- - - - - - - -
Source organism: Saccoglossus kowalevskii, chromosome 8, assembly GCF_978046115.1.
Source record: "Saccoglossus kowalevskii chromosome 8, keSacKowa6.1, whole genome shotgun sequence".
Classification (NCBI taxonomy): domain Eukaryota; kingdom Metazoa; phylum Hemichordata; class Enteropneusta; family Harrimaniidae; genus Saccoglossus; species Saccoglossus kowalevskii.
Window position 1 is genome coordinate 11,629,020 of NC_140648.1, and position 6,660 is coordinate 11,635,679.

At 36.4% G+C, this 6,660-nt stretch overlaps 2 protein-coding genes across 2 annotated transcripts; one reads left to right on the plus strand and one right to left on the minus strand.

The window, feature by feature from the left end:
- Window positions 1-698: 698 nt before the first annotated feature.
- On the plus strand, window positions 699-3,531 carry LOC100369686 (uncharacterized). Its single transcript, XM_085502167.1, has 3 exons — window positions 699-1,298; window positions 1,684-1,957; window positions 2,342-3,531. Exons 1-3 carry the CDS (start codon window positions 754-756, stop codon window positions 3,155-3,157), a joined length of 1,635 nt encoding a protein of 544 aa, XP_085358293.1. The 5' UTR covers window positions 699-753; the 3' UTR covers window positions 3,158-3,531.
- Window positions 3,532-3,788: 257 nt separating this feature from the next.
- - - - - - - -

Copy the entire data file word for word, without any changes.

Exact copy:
Source organism: Saccoglossus kowalevskii, chromosome 8, assembly GCF_978046115.1.
Source record: "Saccoglossus kowalevskii chromosome 8, keSacKowa6.1, whole genome shotgun sequence".
Classification (NCBI taxonomy): domain Eukaryota; kingdom Metazoa; phylum Hemichordata; class Enteropneusta; family Harrimaniidae; genus Saccoglossus; species Saccoglossus kowalevskii.
Window position 1 is genome coordinate 11,629,020 of NC_140648.1, and position 6,660 is coordinate 11,635,679.

At 36.4% G+C, this 6,660-nt stretch overlaps 2 protein-coding genes across 2 annotated transcripts; one reads left to right on the plus strand and one right to left on the minus strand.

The window, feature by feature from the left end:
- Window positions 1-698: 698 nt before the first annotated feature.
- On the plus strand, window positions 699-3,531 carry LOC100369686 (uncharacterized). Its single transcript, XM_085502167.1, has 3 exons — window positions 699-1,298; window positions 1,684-1,957; window positions 2,342-3,531. Exons 1-3 carry the CDS (start codon window positions 754-756, stop codon window positions 3,155-3,157), a joined length of 1,635 nt encoding a protein of 544 aa, XP_085358293.1. The 5' UTR covers window positions 699-753; the 3' UTR covers window positions 3,158-3,531.
- Window positions 3,532-3,788: 257 nt separating this feature from the next.